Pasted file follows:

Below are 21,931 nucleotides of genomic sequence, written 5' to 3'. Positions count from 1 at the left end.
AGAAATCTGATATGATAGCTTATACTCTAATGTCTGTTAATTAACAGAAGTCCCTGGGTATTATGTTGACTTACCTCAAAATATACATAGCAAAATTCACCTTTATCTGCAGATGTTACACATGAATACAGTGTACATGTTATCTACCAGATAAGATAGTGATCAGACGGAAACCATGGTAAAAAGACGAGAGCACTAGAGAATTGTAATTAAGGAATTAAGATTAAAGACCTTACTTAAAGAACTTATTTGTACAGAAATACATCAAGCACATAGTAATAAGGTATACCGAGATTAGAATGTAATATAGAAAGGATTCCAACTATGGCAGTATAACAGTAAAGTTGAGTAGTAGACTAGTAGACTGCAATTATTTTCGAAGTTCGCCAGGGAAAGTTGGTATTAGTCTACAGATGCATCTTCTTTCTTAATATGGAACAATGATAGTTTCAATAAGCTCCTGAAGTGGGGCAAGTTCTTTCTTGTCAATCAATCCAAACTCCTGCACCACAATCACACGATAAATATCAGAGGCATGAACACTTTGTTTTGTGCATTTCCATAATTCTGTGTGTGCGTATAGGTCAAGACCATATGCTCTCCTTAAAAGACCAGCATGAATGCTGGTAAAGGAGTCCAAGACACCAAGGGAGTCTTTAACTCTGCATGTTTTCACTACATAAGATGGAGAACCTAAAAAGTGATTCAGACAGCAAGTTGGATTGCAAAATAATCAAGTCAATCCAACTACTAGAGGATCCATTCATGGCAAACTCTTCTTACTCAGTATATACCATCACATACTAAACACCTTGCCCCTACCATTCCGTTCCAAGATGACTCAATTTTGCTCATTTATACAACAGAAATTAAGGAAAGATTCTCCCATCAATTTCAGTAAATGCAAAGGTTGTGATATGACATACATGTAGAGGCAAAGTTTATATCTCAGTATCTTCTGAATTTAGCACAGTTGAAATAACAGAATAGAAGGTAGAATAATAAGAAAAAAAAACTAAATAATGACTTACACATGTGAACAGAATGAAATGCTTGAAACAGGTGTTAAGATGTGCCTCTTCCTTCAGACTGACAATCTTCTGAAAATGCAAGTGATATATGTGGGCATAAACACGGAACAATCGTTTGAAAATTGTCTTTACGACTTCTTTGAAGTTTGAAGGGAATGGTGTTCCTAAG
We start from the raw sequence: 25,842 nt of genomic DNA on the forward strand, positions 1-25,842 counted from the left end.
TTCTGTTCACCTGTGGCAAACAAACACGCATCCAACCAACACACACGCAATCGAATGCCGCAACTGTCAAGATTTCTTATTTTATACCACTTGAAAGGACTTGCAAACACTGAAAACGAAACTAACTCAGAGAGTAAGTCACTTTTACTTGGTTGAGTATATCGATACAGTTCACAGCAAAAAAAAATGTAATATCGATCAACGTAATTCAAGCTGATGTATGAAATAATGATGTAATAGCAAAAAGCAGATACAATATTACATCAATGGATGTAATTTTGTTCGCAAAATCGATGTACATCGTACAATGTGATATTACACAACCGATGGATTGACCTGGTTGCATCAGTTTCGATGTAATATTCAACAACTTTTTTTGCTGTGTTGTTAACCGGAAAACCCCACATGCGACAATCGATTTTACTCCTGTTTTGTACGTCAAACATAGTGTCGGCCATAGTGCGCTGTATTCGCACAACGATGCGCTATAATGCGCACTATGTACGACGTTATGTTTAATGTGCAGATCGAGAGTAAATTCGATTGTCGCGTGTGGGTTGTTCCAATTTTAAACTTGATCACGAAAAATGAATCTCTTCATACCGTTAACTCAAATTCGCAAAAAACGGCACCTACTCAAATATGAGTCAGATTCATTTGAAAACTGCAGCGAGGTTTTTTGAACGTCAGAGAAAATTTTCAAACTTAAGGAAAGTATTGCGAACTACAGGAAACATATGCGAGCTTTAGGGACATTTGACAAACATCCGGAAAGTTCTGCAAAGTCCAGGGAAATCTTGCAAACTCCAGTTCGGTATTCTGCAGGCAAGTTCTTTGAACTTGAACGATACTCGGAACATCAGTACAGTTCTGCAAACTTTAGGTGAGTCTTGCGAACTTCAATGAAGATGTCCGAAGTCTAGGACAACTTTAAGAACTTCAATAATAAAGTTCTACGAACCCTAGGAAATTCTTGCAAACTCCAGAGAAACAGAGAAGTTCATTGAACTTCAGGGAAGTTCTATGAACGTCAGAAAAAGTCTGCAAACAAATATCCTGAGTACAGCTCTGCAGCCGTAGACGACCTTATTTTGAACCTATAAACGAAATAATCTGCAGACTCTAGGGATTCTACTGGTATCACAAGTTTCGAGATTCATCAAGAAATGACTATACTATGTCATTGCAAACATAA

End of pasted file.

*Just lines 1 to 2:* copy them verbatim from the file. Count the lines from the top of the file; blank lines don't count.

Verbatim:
Below are 21,931 nucleotides of genomic sequence, written 5' to 3'. Positions count from 1 at the left end.
AGAAATCTGATATGATAGCTTATACTCTAATGTCTGTTAATTAACAGAAGTCCCTGGGTATTATGTTGACTTACCTCAAAATATACATAGCAAAATTCACCTTTATCTGCAGATGTTACACATGAATACAGTGTACATGTTATCTACCAGATAAGATAGTGATCAGACGGAAACCATGGTAAAAAGACGAGAGCACTAGAGAATTGTAATTAAGGAATTAAGATTAAAGACCTTACTTAAAGAACTTATTTGTACAGAAATACATCAAGCACATAGTAATAAGGTATACCGAGATTAGAATGTAATATAGAAAGGATTCCAACTATGGCAGTATAACAGTAAAGTTGAGTAGTAGACTAGTAGACTGCAATTATTTTCGAAGTTCGCCAGGGAAAGTTGGTATTAGTCTACAGATGCATCTTCTTTCTTAATATGGAACAATGATAGTTTCAATAAGCTCCTGAAGTGGGGCAAGTTCTTTCTTGTCAATCAATCCAAACTCCTGCACCACAATCACACGATAAATATCAGAGGCATGAACACTTTGTTTTGTGCATTTCCATAATTCTGTGTGTGCGTATAGGTCAAGACCATATGCTCTCCTTAAAAGACCAGCATGAATGCTGGTAAAGGAGTCCAAGACACCAAGGGAGTCTTTAACTCTGCATGTTTTCACTACATAAGATGGAGAACCTAAAAAGTGATTCAGACAGCAAGTTGGATTGCAAAATAATCAAGTCAATCCAACTACTAGAGGATCCATTCATGGCAAACTCTTCTTACTCAGTATATACCATCACATACTAAACACCTTGCCCCTACCATTCCGTTCCAAGATGACTCAATTTTGCTCATTTATACAACAGAAATTAAGGAAAGATTCTCCCATCAATTTCAGTAAATGCAAAGGTTGTGATATGACATACATGTAGAGGCAAAGTTTATATCTCAGTATCTTCTGAATTTAGCACAGTTGAAATAACAGAATAGAAGGTAGAATAATAAGAAAAAAAAACTAAATAATGACTTACACATGTGAACAGAATGAAATGCTTGAAACAGGTGTTAAGATGTGCCTCTTCCTTCAGACTGACAATCTTCTGAAAATGCAAGTGATATATGTGGGCATAAACACGGAACAATCGTTTGAAAATTGTCTTTACGACTTCTTTGAAGTTTGAAGGGAATGGTGTTCCTAAG